Many taxpayers ask: How can I avoid an IRS audit? There’s no 100 percent guarantee that you won’t be picked because some tax returns are chosen randomly. However, completing your returns in a timely and accurate fashion with your trusted tax adviser certainly works in your favor, and it helps to know the red flags that might catch the attention of the IRS.
What are your chances of being audited? For individuals, it depends on your income. In fiscal year 2013, returns reporting income under $200,000 stood a 0.88 percent chance of an audit. Those with incomes of $200,000 and more had a 3.26 percent chance. If your income was $1 million or more, you had a 10.85 percent chance.
What entries on your return are likely to result in a letter from the IRS? Here’s a list of 23 items some tax preparers believe can trigger an audit. Some items only apply to individuals or self-employed people who file a Schedule C, while others apply to both individuals and businesses. In some cases, items are likely to only generate a letter from the IRS requesting documentation for the item.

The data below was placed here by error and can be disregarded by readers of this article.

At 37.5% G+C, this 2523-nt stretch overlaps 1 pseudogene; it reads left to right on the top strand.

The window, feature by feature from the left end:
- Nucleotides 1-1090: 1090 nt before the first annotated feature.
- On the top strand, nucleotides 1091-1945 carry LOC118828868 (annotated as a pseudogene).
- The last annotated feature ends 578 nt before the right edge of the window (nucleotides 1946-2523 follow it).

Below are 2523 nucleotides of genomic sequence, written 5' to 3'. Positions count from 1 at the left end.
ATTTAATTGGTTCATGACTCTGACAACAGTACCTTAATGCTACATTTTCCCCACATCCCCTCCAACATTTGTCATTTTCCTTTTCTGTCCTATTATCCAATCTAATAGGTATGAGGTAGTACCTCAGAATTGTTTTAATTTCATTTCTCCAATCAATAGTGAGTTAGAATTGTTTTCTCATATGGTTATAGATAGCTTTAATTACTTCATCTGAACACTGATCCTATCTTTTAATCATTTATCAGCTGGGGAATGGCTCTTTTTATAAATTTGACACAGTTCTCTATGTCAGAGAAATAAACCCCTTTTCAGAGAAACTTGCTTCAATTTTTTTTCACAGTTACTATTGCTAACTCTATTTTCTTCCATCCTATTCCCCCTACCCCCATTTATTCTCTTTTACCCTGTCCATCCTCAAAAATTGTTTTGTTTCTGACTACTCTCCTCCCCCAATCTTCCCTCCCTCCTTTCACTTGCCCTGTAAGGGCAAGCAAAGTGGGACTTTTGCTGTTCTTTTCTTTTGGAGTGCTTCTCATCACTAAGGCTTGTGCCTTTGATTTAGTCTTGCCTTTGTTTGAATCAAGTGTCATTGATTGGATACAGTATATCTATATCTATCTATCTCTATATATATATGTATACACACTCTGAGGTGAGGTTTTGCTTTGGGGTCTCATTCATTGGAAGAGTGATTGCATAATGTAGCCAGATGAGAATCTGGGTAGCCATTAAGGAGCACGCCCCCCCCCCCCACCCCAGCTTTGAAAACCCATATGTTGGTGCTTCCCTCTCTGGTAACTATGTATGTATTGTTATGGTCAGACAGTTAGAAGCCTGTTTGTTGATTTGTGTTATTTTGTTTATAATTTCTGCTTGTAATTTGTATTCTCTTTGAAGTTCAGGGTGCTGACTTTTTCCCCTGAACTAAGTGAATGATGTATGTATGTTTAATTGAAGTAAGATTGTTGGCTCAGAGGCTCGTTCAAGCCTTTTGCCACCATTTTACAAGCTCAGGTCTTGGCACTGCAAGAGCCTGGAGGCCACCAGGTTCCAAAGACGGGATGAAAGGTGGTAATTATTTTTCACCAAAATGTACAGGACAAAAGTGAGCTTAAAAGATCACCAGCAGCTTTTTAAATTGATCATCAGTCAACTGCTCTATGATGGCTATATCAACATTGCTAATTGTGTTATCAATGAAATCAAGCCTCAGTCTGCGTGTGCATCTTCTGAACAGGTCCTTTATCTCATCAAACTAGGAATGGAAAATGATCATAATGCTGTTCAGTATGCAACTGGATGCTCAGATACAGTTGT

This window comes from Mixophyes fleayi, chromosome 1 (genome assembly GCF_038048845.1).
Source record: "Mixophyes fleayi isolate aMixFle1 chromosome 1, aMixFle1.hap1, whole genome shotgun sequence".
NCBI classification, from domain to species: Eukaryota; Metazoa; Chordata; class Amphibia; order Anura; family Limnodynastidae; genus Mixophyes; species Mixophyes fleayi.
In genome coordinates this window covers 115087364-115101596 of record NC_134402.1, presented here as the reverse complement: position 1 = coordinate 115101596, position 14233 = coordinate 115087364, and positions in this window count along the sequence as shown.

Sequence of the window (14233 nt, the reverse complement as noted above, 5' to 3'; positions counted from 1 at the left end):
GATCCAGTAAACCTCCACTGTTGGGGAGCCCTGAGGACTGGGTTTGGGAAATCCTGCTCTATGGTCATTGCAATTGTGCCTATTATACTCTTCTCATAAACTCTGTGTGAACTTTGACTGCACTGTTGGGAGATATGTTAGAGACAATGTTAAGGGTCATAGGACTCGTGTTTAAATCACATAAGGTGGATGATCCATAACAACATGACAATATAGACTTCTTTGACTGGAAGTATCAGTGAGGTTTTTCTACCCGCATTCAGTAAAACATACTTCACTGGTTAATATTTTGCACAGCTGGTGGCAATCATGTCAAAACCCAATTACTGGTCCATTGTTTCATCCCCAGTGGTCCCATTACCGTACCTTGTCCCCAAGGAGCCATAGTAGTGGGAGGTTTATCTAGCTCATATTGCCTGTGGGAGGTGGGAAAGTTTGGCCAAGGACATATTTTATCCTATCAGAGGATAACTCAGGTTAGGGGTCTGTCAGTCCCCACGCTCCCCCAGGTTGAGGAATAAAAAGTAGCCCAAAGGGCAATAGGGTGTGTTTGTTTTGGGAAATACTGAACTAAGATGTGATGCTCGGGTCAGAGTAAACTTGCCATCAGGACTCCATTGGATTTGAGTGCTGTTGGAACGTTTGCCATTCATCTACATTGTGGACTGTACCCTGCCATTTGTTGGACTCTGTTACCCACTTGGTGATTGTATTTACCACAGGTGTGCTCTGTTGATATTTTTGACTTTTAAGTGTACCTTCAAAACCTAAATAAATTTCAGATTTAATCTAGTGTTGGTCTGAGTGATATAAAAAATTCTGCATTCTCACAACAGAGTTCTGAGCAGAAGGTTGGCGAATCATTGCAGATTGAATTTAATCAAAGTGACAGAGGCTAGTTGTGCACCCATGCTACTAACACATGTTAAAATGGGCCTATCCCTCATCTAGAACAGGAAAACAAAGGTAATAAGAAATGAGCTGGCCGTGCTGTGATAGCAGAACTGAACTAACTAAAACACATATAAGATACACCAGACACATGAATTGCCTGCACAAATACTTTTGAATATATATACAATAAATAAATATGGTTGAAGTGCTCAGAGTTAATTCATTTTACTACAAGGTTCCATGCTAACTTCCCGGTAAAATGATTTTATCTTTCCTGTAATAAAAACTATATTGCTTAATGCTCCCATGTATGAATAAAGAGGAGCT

1. Outsized charitable contributions. The IRS publishes data on the average size of charitable contributions for various income levels. If you take a deduction for an amount that is much larger than the averages, you could hear from the IRS.
2. Large property contributions. Significant charitable contributions of property require an appraisal and certain return attachments. Appraisals are often challenged by the IRS.
3. Unmatched alimony. For example, if you take a deduction for $24,000 of alimony, your ex-spouse should be reporting $24,000 of income.
4. High mortgage interest. The maximum amount of qualified home indebtedness is $1.1 million (including home equity loan). A mortgage interest deduction that’s in excess of a certain percentage of the debt limit could indicate an excessive deduction.
5. Unreported income. Failure to report gambling winnings, interest and dividends, non-employee compensation (1099-MISC), K-1 items, etc. may just trigger a letter and bill from the IRS — or it could generate an audit.
6. Unreported income from “crowdfunding.” Entrepreneurs, artists, charities, and others may find it easy today to raise money on the Internet through crowdfunding websites.